Oregon lawmakers may ban online sales of vaping products in an effort to curb vaping and e-cigarette use among minors and youth.
House Bill 2261 would require a face-to-face purchase when customers buy vaping products to make it more difficult for people under 21 to obtain them. The bill, sponsored by Rep. Pam Marsh, D-Southern Jackson County, would close a loophole that allows underage Oregonians to illicitly purchase vaping products on the Internet, thereby circumventing the need to show identification to a store clerk. The House on Saturday advanced the measure with a 44-4 vote, sending it to the Senate.
“I got involved in this issue when high school students from my district contacted me and told me how easily their peers were getting access to these products online,” Marsh said in a statement. “We all know vaping is bad for kids. The nicotine in these devices is highly addictive and can negatively impact developing brains. Closing this loophole is important for the health of young Oregonians and has the added benefit of keeping business for licensed Oregon tobacco and vape retailers in the state.”
Public health officials and health care providers supported the bill, which passed through the House Health Care Committee.
Dr. Dean Sidelinger, state health officer and epidemiologist, urged lawmakers to back the bill to address a growing epidemic of youth vaping. In Oregon, e-cigarette use among 11th graders increased from 13% to 23% from 2017, to 2019, according to a state health survey.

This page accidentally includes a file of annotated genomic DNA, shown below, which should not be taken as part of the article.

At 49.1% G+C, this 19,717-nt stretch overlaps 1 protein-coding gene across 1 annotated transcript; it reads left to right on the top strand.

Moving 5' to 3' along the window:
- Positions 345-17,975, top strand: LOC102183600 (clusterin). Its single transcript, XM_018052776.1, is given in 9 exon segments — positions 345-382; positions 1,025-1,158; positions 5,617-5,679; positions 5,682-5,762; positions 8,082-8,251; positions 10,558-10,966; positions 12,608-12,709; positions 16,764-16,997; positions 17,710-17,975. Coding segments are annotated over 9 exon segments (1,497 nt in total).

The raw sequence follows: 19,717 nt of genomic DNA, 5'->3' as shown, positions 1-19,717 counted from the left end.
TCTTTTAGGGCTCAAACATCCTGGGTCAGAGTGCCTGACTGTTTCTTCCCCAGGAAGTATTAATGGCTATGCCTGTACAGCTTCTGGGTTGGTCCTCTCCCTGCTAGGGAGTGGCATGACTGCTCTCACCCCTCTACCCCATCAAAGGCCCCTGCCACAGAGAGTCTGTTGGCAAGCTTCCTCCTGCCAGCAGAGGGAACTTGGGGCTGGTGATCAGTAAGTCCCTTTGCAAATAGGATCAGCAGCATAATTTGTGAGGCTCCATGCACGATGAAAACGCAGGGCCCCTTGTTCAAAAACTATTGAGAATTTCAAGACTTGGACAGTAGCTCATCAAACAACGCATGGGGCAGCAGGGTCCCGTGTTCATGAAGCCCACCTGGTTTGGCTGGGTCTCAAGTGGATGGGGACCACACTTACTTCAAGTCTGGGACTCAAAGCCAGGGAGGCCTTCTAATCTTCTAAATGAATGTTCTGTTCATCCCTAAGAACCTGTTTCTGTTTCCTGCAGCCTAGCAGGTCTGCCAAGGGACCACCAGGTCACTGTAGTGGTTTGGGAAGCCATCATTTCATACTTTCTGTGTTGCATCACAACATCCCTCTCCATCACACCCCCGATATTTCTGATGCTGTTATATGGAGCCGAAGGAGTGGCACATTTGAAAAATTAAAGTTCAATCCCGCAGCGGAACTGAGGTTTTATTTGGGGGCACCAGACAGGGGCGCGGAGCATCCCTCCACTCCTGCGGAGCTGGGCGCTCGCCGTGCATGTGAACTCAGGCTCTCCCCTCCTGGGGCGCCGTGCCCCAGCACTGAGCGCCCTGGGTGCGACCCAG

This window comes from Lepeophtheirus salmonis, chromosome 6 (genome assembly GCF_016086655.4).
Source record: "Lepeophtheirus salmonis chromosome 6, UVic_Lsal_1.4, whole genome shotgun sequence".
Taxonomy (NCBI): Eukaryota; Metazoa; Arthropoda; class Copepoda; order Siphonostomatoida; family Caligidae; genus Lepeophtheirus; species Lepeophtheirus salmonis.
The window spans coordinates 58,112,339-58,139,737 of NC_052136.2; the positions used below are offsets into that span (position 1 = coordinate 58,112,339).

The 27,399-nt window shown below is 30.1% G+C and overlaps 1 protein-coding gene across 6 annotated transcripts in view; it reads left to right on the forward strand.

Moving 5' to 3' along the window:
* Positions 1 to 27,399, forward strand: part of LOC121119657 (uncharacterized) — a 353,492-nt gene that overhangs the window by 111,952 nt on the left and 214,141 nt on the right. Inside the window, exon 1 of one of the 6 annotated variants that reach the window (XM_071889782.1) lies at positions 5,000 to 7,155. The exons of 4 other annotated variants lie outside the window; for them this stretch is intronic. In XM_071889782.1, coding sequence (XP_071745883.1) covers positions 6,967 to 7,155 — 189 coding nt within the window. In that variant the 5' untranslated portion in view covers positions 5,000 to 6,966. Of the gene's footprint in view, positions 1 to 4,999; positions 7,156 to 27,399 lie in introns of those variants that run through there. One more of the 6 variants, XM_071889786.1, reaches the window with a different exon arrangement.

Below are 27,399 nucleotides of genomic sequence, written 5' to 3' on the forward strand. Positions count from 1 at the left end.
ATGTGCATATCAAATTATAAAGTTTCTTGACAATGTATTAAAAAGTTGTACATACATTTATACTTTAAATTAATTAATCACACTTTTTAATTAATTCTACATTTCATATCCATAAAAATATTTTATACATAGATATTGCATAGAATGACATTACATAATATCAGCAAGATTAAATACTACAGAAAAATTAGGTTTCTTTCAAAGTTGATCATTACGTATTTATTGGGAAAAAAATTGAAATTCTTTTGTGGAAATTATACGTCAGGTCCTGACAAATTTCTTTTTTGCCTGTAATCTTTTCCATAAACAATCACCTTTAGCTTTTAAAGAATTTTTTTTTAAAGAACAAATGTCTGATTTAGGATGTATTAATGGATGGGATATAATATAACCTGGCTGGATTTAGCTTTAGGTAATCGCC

“Addressing the youth vaping epidemic requires swift action,” Sidelinger said. “One component of reducing youth e-cigarette use is making it harder for youth to buy these products illegally.”
Urban and rural public health officials back the bill. In written testimony, Multnomah County Public Health Director Jessica Guernsey told lawmakers illicit sales “became a reality” in her family when her then-15-year-old son obtained vaping products online. “Even though I work in public health and know how prevalent and easy it is for young people to obtain these devices, when my son walked through how he was able to do this, I was shocked,” Guernsey said. “It was an instructive moment for me to say the least.”
The bill also allows Oregon to catch up to Facebook, which has ad policies that ban advertising vaping products. In that vein, Instagram has banned influencers from promoting vaping and tobacco products, said Nadia LeMay, tobacco prevention and education program coordinator with Crook County Health Department in central Oregon.
In 2017, Oregon lawmakers passed legislation that bans the online sales of cigarettes and smokeless tobacco products. They also raised the minimum age to purchase tobacco from 18 to 21.
Lawmakers considered a similar bill to ban online vaping sales in the 2020 session, which died.
In Washington state, online sales are allowed, but only to adults. The state’s regulations require vendors to verify the buyer’s name, birthdate and address through a third-party database. Buyers can only make online purchases through a credit or debit card in their name.
You can reach Ben Botkin at [email protected] or via Twitter @BenBotkin1.